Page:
1/700 Scale French AMX 13 57 Light Tanks.
Contains 10 highly detailed tanks.
AMX 13 57 Light Tank
- 10x French AMX 13 57 Light Tanks
The AMX-13 is a French light tank produced from 1953 to 1985 (The AMX 13 75 version was produced until 1966.
). It served with the French Army and was exported to over twenty-five other nations. Named after its initial weight of 13 tonnes, and featuring a tough and reliable chassis, it was fitted with an oscillating turret built by GIAT Industries (now Nexter) with revolver type magazines which was also used on the Austrian SK-105 Kürassier. Including prototypes and export versions there are over a hundred variants including self-propelled gun, anti-aircraft systems, APCs, and ATGM versions. Sporting a modified version of the Panther's 7.5 cm KwK 42 L/70 gun with dual 6 round autoloading magazines, it allowed a quick succession of shots. However, it could not be reloaded from within the vehicle and required disengaging from contact, finding cover for the crew to dismount and reload, then re-engaging the enemy. Total production of the AMX-13 family is approximately 7,700 units, around 3,400 of which were exported.
The tank was designed at the Atelier de Construction d'Issy-les-Moulineaux in 1946 to meet a requirement for an air-portable vehicle to support paratroopers, the first prototype ran from 1948. The compact chassis had torsion bar suspension with five road-wheels and two return rollers; the engine runs the length of the tank on the right side with the driver on the left. It features an uncommon two-part oscillating turret where the gun is fixed to the turret and the entire upper turret changes elevation. The turret is set to the rear of the vehicle and holds the commander and gunner. The original 75 mm gun, allegedly modelled on the German 7.5 cm KwK 42 L/70 gun (used, among others, in the Panther tank) but firing very different ammunition from a shorter barrel, was fed with an automatic loading system in two six-round magazines located in the turret's bustle. The twelve rounds available in the loaders meant that the crew could engage targets quickly, however once those rounds were expended the vehicle had to retreat to cover and the crew reload them from outside the vehicle. Production began at ARE (Atelier de Construction Roanne) from 1952, with the first tanks delivered the following year. In 1964 production was transferred to Creusot-Loire at Chalon-sur-Saône, as the ARE moved to building the AMX 30 MBT, and the numbers produced declined significantly.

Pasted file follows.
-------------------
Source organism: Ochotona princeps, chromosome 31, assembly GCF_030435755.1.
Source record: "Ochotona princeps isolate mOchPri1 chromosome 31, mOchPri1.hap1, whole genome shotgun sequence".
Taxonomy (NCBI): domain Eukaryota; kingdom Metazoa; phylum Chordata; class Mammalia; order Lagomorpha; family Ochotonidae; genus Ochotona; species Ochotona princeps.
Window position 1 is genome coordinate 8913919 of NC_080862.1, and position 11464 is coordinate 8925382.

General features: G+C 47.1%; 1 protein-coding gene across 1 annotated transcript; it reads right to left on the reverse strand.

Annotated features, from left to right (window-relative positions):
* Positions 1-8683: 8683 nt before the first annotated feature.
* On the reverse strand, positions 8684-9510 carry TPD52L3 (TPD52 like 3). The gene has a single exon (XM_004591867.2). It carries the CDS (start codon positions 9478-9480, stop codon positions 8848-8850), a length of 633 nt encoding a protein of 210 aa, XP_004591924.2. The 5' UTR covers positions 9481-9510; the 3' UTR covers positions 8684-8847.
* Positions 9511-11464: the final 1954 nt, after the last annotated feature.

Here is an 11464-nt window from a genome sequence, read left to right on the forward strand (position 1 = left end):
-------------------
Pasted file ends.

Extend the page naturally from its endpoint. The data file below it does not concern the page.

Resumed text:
The AMX company conceived this light tank, which was to mount the 57-mm L/100 gun. Problems in development slowed the project, and by the 1950s the vehicle was still not ready for presentation. By that time, the production of a modified chassis with the turret mounting a 75-mm gun had taken precedence, and the 57-mm version was discontinued.
Some part cleanup will be necessary. The 3D printing process uses a waxy substance to support certain part features during the printing process. Although the parts are cleaned by Shapeways, some waxy residue may remain. It can be safely removed with water and a mild aqueous detergent like "Simple Green" using an old, soft toothbrush, Q-tips or pipe cleaners. During the printing process, liquid resin is cured by ultraviolet light. Microscopic bits of resin may remain uncured.
Let your parts sit in direct sunlight for a few hours to fully cure the resin.
Water-based acrylic paints meant for plastics is strongly recommended. Other paints, especially enamels, may not cure on Frosted Detail 3D-printed plastics.
Use dedicated model sprue cutters to remove parts to minimise the risk of damage to parts.
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